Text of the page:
In the future, I will continue to hope that this show attempts to sure up its world building, its sci-fi and answer some hard questions.  We’re far past the point of understanding between these main characters.  The show has to go deeper.  If not, the little time this show has left will be wasted.

Note:  good lord, the animation seemed really uneven and terrible in parts of this episode.  It’s one thing when it’s Michiru’s crazy faces.  I continue to be entertained by those.  But some characters, especially Isla, just looked grossly off-model.

Further Reading:

Plastic Memories ep6: an earnest heart

I could sh*t on Tsukasa’s character if I wanted to for being another bland male lead protagonist design.  But I think I’d like this cliche kinda character in a similar circumstance.  When you’re facing a tough situation, you need someone earnest, naive and brave.  In hard times, you need a hero and you need someone to be as human possible.  After all, it takes courage face hard choices and situations.  I can’t imagine much that would be harder than facing and accepting imminent death.

I found it a bit silly that things turned out as well as they did after the last episode.  A child was choked out by his Giftia on a rooftop on the seedy side of town!  It’s preposterous to me that they could even say things about “no civilians being involved”, or about things turning out for the best.  That poor kid has to face his best friend dying in the worst way.  But that’s just another one of the weird dissonances that plague this show.  I’ll continue to persevere through them.

What we get to open the show is another flashback, this time giving us a better understanding of how the past events of of Isla and Kazuki’s partnership fit in with this incident and the disaster that happened a few years back with Marcia and her “father”.  The incident with Marcia’s father was partially caused by Marcia’s stubborn, childish stupidity, but Isla’s absence at the time due to “reasons” also affected the outcome.  Kazuki ended up having her lower leg smashed so completely that it had to be amputated.  And after that, Kazuki chose to forego the partnership.  The bad part is that despite that, they still work rather closely together.  And you see how it’s had a very rough effect on Isla, while I suspect that Kazuki may be trying to cope through her terrible drinking habits.  Though those sh*tty drinking habits may be due to just her rough personality.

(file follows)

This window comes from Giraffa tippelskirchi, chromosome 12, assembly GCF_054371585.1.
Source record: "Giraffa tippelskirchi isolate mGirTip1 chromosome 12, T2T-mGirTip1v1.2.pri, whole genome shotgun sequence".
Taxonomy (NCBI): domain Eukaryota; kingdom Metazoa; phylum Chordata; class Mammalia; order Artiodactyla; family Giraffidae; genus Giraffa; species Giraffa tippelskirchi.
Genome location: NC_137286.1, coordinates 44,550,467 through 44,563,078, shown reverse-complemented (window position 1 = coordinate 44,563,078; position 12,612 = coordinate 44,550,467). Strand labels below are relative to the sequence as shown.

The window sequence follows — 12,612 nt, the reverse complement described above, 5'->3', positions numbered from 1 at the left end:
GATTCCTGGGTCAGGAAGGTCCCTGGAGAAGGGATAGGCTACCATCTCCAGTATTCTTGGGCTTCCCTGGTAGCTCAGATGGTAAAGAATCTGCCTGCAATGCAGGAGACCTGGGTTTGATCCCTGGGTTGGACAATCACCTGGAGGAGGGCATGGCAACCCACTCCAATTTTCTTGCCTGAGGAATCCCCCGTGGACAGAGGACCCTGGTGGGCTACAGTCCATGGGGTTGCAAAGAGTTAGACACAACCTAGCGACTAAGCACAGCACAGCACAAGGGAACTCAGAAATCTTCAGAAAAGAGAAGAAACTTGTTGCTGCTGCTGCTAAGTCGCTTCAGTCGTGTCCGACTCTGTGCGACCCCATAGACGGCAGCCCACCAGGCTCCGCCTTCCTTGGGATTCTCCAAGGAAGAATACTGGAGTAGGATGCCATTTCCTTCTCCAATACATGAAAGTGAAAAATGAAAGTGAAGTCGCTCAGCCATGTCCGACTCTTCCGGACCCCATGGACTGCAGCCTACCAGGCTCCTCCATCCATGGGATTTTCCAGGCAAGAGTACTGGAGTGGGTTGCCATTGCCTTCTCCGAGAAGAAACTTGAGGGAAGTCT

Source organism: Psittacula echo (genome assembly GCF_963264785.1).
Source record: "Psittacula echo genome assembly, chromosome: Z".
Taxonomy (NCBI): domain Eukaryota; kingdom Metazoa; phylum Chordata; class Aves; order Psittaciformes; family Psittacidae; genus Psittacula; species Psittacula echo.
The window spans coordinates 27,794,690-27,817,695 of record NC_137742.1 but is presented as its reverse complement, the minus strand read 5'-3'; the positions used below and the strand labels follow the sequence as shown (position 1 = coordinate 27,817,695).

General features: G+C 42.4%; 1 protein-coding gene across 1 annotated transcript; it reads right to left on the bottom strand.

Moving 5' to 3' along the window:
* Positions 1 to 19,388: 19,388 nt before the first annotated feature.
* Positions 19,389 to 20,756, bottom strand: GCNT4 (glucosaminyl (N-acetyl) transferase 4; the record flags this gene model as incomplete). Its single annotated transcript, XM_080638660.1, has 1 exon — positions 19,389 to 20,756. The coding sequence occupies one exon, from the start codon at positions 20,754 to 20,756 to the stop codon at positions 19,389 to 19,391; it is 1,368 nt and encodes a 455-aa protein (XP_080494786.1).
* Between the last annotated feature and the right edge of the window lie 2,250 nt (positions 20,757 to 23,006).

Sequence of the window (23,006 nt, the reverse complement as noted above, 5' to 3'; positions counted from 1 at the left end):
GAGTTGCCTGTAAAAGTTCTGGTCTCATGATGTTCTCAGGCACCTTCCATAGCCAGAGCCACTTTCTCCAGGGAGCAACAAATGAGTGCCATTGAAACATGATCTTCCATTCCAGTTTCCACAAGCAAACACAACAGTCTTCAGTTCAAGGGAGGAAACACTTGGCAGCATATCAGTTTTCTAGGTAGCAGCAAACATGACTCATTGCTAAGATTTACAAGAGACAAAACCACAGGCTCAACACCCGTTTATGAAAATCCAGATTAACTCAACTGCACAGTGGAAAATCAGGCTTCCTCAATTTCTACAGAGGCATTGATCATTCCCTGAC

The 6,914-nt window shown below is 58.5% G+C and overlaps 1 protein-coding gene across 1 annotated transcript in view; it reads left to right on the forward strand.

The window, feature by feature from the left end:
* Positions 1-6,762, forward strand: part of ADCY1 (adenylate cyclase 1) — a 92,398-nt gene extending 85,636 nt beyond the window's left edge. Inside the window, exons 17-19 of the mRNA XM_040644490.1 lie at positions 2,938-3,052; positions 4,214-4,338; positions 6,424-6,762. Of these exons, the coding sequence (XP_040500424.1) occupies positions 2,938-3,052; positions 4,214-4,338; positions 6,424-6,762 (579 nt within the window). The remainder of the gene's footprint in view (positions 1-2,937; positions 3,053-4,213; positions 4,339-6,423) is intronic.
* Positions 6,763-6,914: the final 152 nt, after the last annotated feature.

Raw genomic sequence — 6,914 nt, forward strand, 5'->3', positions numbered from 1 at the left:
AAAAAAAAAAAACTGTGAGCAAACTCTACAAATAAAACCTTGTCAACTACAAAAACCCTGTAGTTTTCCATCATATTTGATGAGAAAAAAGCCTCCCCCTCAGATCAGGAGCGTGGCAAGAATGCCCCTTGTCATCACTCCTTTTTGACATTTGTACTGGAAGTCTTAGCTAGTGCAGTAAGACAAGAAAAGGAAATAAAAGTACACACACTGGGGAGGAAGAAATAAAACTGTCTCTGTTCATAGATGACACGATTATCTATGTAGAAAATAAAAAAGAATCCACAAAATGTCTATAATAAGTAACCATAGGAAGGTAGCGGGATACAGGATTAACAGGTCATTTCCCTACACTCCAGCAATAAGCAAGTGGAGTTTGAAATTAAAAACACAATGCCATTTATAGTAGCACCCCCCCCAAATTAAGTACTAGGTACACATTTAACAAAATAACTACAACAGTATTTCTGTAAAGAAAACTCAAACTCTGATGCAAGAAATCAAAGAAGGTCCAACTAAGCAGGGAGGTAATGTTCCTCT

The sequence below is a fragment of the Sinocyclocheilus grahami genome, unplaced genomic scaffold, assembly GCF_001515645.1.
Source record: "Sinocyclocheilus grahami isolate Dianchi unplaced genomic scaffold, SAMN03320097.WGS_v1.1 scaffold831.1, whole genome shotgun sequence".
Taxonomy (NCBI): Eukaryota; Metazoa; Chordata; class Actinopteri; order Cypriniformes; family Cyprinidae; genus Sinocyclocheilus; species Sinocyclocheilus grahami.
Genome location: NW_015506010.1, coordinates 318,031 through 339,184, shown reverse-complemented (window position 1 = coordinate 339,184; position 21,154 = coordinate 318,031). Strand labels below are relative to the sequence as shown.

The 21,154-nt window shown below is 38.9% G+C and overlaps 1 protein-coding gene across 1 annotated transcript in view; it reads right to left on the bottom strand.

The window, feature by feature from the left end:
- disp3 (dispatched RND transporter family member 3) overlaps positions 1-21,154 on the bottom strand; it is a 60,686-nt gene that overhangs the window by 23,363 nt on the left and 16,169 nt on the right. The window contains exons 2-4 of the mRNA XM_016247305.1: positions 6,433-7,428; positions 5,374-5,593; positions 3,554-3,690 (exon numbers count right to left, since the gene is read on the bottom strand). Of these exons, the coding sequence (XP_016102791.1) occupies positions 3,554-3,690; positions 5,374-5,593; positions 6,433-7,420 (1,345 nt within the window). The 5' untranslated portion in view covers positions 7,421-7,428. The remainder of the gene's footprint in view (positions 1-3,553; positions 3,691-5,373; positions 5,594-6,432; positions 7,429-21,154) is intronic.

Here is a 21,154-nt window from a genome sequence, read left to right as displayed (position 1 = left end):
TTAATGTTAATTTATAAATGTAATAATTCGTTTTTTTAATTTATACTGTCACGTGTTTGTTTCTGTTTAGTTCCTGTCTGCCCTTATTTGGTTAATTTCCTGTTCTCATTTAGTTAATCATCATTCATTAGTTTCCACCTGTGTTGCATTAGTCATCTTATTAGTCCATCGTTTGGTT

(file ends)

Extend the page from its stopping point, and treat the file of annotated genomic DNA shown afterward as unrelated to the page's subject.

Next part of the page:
Things slowly turn back to normal as Isla receives routine maintenance until she can fully return to work.  Meanwhile, Tsukasa has been bravely facing up to his failure.  While Isla attempts to understand how Tsukasa and other humans can forget about terrible things happening, she learns through watching him and some of Marcia’s words that he’s not forgetting, but coping.  Tears were still shed, and what happens won’t fade from his mind, but life goes on.

In the end, there’s still one more thing for Tsukasa to grasp.  Kazuki sits him down for a private meeting at the end of the work day.  Outside, Isla waits because she’s wondering why he hasn’t come back home, yet.  Kazuki breaks it down to Tsukasa that Isla essentially has 41 days left to live.  At that time, she’ll be retrieved like any other Giftia.  With that knowledge, she gives him the option to break off the partnership and wait for a new Giftia to be assigned.  Tsukasa bravely stands by Isla, saying he’ll be with her to the end.  I think the best part was seeing Isla’s stunned and happy face outside the building.  Afterwards, it was clear that she’d do her best to give Tsukasa the world.

I was really worried early in this episode that this episode would be all fluff after the heavy emotional disaster of the previous week.  Just seeing that ridiculous series of scenes where Eru was dragging Isla around to stalk Tsukasa made me think this would be garbage, but it did lead somewhere.  And it turned out to be a good source of comedic brevity and fresh air for the rougher parts.  The flashbacks strung together to see how and why Kazuki broke up with Isla was rough.  The scene where Tsukasa had to apologize to the young boy and tell him that he wouldn’t get a chance to say goodbye to Marcia was very rough.  And the scene where Kazuki had to break down the extremely short amount of time he had left with Isla was just hard to watch.  Tsukasa took it pretty hard for a moment.  But seeing him face that situation head on, despite the terrible heartbreak that was to come was great.  Seeing Isla’s reaction was great.  And seeing the adorable scene of Isla just begging Tsukasa to let her do whatever she could for him was the best.